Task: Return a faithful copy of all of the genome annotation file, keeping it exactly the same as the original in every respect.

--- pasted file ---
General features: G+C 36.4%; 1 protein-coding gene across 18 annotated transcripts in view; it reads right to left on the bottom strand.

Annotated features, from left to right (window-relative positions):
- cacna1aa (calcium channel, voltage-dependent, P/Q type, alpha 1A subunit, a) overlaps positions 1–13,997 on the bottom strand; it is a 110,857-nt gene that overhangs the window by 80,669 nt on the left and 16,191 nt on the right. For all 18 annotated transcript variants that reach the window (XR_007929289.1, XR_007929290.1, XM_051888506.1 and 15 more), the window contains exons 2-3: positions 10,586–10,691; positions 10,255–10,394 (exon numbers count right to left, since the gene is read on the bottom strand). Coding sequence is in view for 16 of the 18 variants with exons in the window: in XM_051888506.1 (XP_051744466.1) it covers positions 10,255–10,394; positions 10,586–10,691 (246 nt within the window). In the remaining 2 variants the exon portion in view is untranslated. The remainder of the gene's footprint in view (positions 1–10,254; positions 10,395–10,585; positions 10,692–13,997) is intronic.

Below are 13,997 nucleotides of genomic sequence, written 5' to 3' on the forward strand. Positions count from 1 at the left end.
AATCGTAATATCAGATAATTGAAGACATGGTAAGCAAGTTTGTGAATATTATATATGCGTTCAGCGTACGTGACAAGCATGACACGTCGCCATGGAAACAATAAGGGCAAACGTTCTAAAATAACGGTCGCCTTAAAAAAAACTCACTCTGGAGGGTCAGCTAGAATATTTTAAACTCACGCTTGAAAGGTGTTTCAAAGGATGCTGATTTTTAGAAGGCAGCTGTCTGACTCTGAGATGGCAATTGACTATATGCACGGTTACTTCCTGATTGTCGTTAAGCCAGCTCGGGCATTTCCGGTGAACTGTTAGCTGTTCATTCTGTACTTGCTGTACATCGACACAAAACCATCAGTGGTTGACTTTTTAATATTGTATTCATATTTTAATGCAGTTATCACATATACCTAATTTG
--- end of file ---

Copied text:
General features: G+C 36.4%; 1 protein-coding gene across 18 annotated transcripts in view; it reads right to left on the bottom strand.

Annotated features, from left to right (window-relative positions):
- cacna1aa (calcium channel, voltage-dependent, P/Q type, alpha 1A subunit, a) overlaps positions 1–13,997 on the bottom strand; it is a 110,857-nt gene that overhangs the window by 80,669 nt on the left and 16,191 nt on the right. For all 18 annotated transcript variants that reach the window (XR_007929289.1, XR_007929290.1, XM_051888506.1 and 15 more), the window contains exons 2-3: positions 10,586–10,691; positions 10,255–10,394 (exon numbers count right to left, since the gene is read on the bottom strand). Coding sequence is in view for 16 of the 18 variants with exons in the window: in XM_051888506.1 (XP_051744466.1) it covers positions 10,255–10,394; positions 10,586–10,691 (246 nt within the window). In the remaining 2 variants the exon portion in view is untranslated. The remainder of the gene's footprint in view (positions 1–10,254; positions 10,395–10,585; positions 10,692–13,997) is intronic.

Below are 13,997 nucleotides of genomic sequence, written 5' to 3' on the forward strand. Positions count from 1 at the left end.
AATCGTAATATCAGATAATTGAAGACATGGTAAGCAAGTTTGTGAATATTATATATGCGTTCAGCGTACGTGACAAGCATGACACGTCGCCATGGAAACAATAAGGGCAAACGTTCTAAAATAACGGTCGCCTTAAAAAAAACTCACTCTGGAGGGTCAGCTAGAATATTTTAAACTCACGCTTGAAAGGTGTTTCAAAGGATGCTGATTTTTAGAAGGCAGCTGTCTGACTCTGAGATGGCAATTGACTATATGCACGGTTACTTCCTGATTGTCGTTAAGCCAGCTCGGGCATTTCCGGTGAACTGTTAGCTGTTCATTCTGTACTTGCTGTACATCGACACAAAACCATCAGTGGTTGACTTTTTAATATTGTATTCATATTTTAATGCAGTTATCACATATACCTAATTTG